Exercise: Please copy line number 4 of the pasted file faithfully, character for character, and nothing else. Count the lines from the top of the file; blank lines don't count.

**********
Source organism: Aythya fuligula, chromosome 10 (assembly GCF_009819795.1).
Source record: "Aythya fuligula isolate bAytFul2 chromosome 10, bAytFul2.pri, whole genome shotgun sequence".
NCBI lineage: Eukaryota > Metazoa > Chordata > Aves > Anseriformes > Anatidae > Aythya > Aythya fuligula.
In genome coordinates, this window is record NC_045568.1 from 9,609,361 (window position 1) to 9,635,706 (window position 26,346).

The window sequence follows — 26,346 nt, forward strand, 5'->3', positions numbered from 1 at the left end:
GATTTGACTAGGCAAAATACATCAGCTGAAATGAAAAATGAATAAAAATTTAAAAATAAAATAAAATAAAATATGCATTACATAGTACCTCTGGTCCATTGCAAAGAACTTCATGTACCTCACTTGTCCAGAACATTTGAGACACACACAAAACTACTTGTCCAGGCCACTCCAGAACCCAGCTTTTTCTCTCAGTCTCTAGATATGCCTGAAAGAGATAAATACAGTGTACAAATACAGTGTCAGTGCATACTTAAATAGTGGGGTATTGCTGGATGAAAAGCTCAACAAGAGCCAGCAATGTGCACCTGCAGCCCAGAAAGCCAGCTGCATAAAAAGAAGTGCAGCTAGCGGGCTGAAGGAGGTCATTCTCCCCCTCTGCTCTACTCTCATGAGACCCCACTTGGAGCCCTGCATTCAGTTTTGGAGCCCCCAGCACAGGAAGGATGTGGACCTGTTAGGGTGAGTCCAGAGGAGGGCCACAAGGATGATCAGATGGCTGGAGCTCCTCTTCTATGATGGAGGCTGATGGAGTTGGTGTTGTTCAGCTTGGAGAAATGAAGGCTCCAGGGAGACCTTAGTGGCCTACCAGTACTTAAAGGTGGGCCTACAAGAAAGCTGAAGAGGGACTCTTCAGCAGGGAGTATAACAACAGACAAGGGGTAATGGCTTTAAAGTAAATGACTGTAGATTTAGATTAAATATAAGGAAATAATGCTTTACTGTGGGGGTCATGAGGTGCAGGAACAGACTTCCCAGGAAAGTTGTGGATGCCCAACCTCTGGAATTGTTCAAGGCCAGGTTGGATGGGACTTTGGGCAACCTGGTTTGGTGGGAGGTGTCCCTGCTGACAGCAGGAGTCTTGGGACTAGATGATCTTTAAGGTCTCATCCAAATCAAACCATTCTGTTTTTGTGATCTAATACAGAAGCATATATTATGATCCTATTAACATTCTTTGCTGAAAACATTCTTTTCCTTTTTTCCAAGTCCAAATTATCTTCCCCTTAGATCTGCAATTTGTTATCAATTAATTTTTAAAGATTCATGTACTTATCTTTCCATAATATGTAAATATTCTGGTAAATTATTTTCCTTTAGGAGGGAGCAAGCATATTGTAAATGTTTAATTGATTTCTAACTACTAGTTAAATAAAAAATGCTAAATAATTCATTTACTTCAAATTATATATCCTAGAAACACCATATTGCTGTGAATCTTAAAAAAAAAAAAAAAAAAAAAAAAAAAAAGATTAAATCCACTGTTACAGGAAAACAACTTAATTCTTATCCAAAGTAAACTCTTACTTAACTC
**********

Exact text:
In genome coordinates, this window is record NC_045568.1 from 9,609,361 (window position 1) to 9,635,706 (window position 26,346).